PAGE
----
For Immediate Release, March 6, 2023
Greta Anderson, Western Watersheds Project (520) 623-1878, email@example.com
Petition Seeks to Protect Pygmy Rabbits Under Endangered Species Act
SALT LAKE CITY— Conservation organizations submitted a petition to the U.S. Fish and Wildlife Service today requesting protection of pygmy rabbits under the Endangered Species Act.
The rabbits (Brachylagus idahoensis) depend on the sagebrush steppe ecosystems of the Sagebrush Sea for their survival and are at risk of extinction because of habitat loss and disease. They’ve lost considerable habitat to development, extraction, invasive nonnative grasses, and wildfire.
“Small enough to fit in the palm of your hand, pygmy rabbits are one of the most endearing and charismatic creatures of the Sagebrush Sea, but unfortunately they are also one of the most at risk of extinction,” said Erik Molvar of Western Watersheds Project. “Our petition demonstrates the serious threats the species is facing throughout its range, and it needs federal protection to ensure its survival into the future.”
Pygmy rabbits are the world’s smallest, weighing from a half pound to just over a pound. They require intact sagebrush for virtually all their winter diet and for cover from predators. They also need areas with deep soil for constructing burrows where they shelter from predators and safeguard their babies. Pygmy rabbits are found in parts of Wyoming, Utah, Idaho, Nevada, Montana, Colorado, California, and Oregon.
“We’re watching the slow-motion extinction of these tiny, mighty pygmy rabbits right before our eyes,” said Randi Spivak, public lands director at the Center for Biological Diversity. “This is the biodiversity crisis playing out in real time. The alarm bell for pygmy rabbits has been ringing for a long time, but now the loss of their habitat is accelerating. It’s time to bring the power of the Endangered Species Act to bear and protect the habitat these little creatures need to survive.”
The once-vast Sagebrush Sea is under stress from fire intensified by invasive plants, development, livestock grazing, oil and gas extraction, drought and climate change. An estimated 1.3 million acres are lost every year, with just 13.6% of the original ecosystem still ecologically intact, according to a recent U.S. Geological Survey report. Scientists have recommended stronger conservation management for the Sagebrush Sea and identified a network of places that should be prioritized for protection because they are relatively intact or could be restored.
Within the past 50 years, populations of the once-common pygmy rabbits have progressively dwindled, according to state surveys. In Wyoming their population has declined by 69% to just 15% occupancy. Utah has alarmingly low occupancy rates of just 7% to 13%; occupancy rates average 23% in Idaho and 22% in Nevada.
“I have studied populations of pygmy rabbits across multiple states over the last seven years and I share concerns of other researchers who have also detected population declines,” said Miranda Crowell, a pygmy rabbit researcher with the University of Nevada, Reno. “They appear to be declining and less able to recover because of the continued degradation and fragmentation of the sagebrush steppe.”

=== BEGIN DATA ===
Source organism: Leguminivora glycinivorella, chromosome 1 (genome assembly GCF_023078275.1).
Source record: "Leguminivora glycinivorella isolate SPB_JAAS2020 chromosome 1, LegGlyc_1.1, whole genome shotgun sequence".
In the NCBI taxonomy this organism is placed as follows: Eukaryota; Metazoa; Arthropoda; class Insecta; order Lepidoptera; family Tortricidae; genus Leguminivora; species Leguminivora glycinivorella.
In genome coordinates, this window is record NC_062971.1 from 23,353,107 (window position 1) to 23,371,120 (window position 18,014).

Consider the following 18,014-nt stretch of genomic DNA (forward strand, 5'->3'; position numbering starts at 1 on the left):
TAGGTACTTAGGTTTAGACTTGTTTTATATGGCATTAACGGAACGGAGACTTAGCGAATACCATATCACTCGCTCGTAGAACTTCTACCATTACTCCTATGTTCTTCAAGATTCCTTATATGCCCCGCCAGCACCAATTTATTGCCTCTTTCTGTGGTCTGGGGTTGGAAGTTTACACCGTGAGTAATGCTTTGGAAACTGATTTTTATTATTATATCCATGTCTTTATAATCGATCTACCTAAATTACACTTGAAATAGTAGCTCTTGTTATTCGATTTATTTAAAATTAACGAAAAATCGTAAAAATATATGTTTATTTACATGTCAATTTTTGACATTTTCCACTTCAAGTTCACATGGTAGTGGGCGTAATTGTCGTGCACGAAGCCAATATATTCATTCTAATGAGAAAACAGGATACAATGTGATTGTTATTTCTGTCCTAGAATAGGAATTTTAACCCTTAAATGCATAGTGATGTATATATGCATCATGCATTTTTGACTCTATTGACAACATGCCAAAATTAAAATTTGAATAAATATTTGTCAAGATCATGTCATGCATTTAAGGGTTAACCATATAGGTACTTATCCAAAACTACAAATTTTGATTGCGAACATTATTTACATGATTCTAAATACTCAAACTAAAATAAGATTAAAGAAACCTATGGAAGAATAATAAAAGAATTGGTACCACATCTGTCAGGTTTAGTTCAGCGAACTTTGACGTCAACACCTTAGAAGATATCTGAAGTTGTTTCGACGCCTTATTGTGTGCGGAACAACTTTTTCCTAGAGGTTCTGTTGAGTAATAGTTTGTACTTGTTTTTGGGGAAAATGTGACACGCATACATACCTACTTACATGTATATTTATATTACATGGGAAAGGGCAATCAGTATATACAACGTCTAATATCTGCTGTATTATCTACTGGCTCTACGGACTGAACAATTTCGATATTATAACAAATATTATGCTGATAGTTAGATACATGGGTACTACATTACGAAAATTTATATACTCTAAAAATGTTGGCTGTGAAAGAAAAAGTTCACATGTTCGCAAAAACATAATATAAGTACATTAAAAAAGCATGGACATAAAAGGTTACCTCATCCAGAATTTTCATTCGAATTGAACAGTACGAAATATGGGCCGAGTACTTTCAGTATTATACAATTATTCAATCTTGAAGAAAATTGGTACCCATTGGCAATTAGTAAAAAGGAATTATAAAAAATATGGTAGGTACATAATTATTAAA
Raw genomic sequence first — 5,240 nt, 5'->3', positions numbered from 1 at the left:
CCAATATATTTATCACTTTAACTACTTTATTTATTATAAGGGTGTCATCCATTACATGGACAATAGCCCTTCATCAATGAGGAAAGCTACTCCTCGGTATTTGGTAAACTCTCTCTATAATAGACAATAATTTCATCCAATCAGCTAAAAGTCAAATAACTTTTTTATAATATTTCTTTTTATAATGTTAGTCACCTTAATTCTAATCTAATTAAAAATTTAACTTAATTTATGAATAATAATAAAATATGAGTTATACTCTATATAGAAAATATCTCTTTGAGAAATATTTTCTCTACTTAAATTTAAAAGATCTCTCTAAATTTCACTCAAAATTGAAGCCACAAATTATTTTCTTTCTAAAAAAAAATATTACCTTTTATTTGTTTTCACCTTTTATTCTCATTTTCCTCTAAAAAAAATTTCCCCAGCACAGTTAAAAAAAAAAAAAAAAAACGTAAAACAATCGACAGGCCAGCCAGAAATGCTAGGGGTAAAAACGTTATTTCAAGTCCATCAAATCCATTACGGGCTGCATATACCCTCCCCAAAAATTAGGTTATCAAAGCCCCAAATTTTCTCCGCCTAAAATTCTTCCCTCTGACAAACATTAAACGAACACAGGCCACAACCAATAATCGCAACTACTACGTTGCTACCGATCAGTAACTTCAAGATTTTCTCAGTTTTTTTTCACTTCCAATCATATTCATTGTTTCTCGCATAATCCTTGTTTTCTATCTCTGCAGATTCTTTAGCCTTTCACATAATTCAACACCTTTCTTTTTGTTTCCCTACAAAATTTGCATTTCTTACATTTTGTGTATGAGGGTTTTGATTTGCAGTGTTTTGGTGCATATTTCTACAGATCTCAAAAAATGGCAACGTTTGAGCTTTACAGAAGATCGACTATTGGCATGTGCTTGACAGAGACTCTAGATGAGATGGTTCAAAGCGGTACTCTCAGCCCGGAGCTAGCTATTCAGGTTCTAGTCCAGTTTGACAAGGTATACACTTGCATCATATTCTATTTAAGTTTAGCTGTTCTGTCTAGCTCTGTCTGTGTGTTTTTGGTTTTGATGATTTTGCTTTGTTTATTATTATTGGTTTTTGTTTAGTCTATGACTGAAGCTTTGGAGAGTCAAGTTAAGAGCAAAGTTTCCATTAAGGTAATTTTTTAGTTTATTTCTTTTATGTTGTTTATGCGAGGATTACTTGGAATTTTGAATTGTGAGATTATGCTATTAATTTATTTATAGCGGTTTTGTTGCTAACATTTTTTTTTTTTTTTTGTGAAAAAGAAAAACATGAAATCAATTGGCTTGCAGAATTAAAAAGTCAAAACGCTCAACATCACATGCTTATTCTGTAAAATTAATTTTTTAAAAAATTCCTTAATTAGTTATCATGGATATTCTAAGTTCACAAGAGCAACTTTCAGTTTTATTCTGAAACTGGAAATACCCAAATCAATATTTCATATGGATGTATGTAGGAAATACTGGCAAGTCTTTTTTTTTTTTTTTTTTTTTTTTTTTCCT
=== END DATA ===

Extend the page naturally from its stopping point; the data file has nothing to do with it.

Pygmy rabbits were first proposed for listing under the Endangered Species Act in 1991. In 2003 several conservation groups submitted another petition. In September 2010 the Fish and Wildlife Service found that the rabbits were not warranted for listing. It acknowledged the threats to pygmy rabbits from habitat loss and degradation, development, livestock grazing, conversion and energy development, but said it did not have enough data to show those threats rose to the level of extinction risk.
“We lose more than 1 million acres of sagebrush every year — habitat that the pygmy rabbit depends on for survival,” said Vera Smith, senior federal lands policy analyst with Defenders of Wildlife. “The Endangered Species Act was made for moments like this: to help focus federal restoration and conservation efforts in the Sagebrush Sea and to give this little rabbit a fighting chance.”
New occupancy surveys point to dramatic population declines and low occupancy rates. The pace of habitat loss and degradation of the sagebrush habitat upon which the rabbit depends has accelerated to unsustainable levels. Given the rabbits’ high dependency on sagebrush and perennial grasses, increasing loss of sagebrush habitat is a direct threat to their survival. In addition, an emerging virus first detected in pygmy rabbits in 2022 poses a serious threat to their survival.
“As a sagebrush specialist, the pygmy rabbit relies on one of the most endangered ecosystems in North America,” said Joe Bushyhead, endangered species attorney with WildEarth Guardians. “Endangered Species Act listing offers the best and perhaps only chance to protect the rabbit’s rapidly vanishing habitat and stop its slide toward extinction.”
The Center for Biological Diversity is a national, nonprofit conservation organization with more than 1.7 million members and online activists dedicated to the protection of endangered species and wild places.